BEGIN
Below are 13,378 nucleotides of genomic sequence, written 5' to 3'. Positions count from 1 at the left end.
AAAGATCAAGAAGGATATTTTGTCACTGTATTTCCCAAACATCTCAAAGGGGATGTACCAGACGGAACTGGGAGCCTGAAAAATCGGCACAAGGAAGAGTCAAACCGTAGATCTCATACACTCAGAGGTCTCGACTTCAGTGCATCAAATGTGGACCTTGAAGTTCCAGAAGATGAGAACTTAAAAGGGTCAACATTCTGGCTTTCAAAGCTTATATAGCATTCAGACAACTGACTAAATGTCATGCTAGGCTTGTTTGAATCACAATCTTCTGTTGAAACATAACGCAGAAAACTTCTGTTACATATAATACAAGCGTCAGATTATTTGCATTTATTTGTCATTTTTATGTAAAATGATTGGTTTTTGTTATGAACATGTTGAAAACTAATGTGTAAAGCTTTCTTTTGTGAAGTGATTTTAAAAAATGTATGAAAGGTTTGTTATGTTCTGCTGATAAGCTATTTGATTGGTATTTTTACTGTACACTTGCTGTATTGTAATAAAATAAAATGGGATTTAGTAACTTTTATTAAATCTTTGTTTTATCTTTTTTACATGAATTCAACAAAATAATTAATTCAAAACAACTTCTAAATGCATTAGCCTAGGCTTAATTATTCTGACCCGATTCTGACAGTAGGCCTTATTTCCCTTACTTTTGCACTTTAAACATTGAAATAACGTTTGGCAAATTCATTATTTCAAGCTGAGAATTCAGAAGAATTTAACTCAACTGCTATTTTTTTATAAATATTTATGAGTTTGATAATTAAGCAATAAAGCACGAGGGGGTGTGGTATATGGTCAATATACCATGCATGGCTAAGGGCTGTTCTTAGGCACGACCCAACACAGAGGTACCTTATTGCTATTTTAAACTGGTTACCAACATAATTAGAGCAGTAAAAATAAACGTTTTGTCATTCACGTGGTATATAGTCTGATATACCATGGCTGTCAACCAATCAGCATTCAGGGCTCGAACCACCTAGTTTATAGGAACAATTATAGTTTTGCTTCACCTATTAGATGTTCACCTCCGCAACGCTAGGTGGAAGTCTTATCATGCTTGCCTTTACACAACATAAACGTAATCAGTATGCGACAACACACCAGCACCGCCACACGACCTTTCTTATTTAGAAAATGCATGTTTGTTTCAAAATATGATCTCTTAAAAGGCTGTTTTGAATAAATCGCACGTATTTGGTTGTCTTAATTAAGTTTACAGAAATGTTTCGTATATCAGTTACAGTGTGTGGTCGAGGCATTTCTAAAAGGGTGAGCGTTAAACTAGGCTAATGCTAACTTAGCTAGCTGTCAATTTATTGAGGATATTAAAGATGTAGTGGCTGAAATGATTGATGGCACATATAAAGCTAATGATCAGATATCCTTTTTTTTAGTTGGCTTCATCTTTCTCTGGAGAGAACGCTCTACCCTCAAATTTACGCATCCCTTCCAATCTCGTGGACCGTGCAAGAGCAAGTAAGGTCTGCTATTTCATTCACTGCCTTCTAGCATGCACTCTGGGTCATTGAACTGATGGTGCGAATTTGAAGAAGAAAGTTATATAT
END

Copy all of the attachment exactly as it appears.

Below are 13,378 nucleotides of genomic sequence, written 5' to 3'. Positions count from 1 at the left end.
AAAGATCAAGAAGGATATTTTGTCACTGTATTTCCCAAACATCTCAAAGGGGATGTACCAGACGGAACTGGGAGCCTGAAAAATCGGCACAAGGAAGAGTCAAACCGTAGATCTCATACACTCAGAGGTCTCGACTTCAGTGCATCAAATGTGGACCTTGAAGTTCCAGAAGATGAGAACTTAAAAGGGTCAACATTCTGGCTTTCAAAGCTTATATAGCATTCAGACAACTGACTAAATGTCATGCTAGGCTTGTTTGAATCACAATCTTCTGTTGAAACATAACGCAGAAAACTTCTGTTACATATAATACAAGCGTCAGATTATTTGCATTTATTTGTCATTTTTATGTAAAATGATTGGTTTTTGTTATGAACATGTTGAAAACTAATGTGTAAAGCTTTCTTTTGTGAAGTGATTTTAAAAAATGTATGAAAGGTTTGTTATGTTCTGCTGATAAGCTATTTGATTGGTATTTTTACTGTACACTTGCTGTATTGTAATAAAATAAAATGGGATTTAGTAACTTTTATTAAATCTTTGTTTTATCTTTTTTACATGAATTCAACAAAATAATTAATTCAAAACAACTTCTAAATGCATTAGCCTAGGCTTAATTATTCTGACCCGATTCTGACAGTAGGCCTTATTTCCCTTACTTTTGCACTTTAAACATTGAAATAACGTTTGGCAAATTCATTATTTCAAGCTGAGAATTCAGAAGAATTTAACTCAACTGCTATTTTTTTATAAATATTTATGAGTTTGATAATTAAGCAATAAAGCACGAGGGGGTGTGGTATATGGTCAATATACCATGCATGGCTAAGGGCTGTTCTTAGGCACGACCCAACACAGAGGTACCTTATTGCTATTTTAAACTGGTTACCAACATAATTAGAGCAGTAAAAATAAACGTTTTGTCATTCACGTGGTATATAGTCTGATATACCATGGCTGTCAACCAATCAGCATTCAGGGCTCGAACCACCTAGTTTATAGGAACAATTATAGTTTTGCTTCACCTATTAGATGTTCACCTCCGCAACGCTAGGTGGAAGTCTTATCATGCTTGCCTTTACACAACATAAACGTAATCAGTATGCGACAACACACCAGCACCGCCACACGACCTTTCTTATTTAGAAAATGCATGTTTGTTTCAAAATATGATCTCTTAAAAGGCTGTTTTGAATAAATCGCACGTATTTGGTTGTCTTAATTAAGTTTACAGAAATGTTTCGTATATCAGTTACAGTGTGTGGTCGAGGCATTTCTAAAAGGGTGAGCGTTAAACTAGGCTAATGCTAACTTAGCTAGCTGTCAATTTATTGAGGATATTAAAGATGTAGTGGCTGAAATGATTGATGGCACATATAAAGCTAATGATCAGATATCCTTTTTTTTAGTTGGCTTCATCTTTCTCTGGAGAGAACGCTCTACCCTCAAATTTACGCATCCCTTCCAATCTCGTGGACCGTGCAAGAGCAAGTAAGGTCTGCTATTTCATTCACTGCCTTCTAGCATGCACTCTGGGTCATTGAACTGATGGTGCGAATTTGAAGAAGAAAGTTATATAT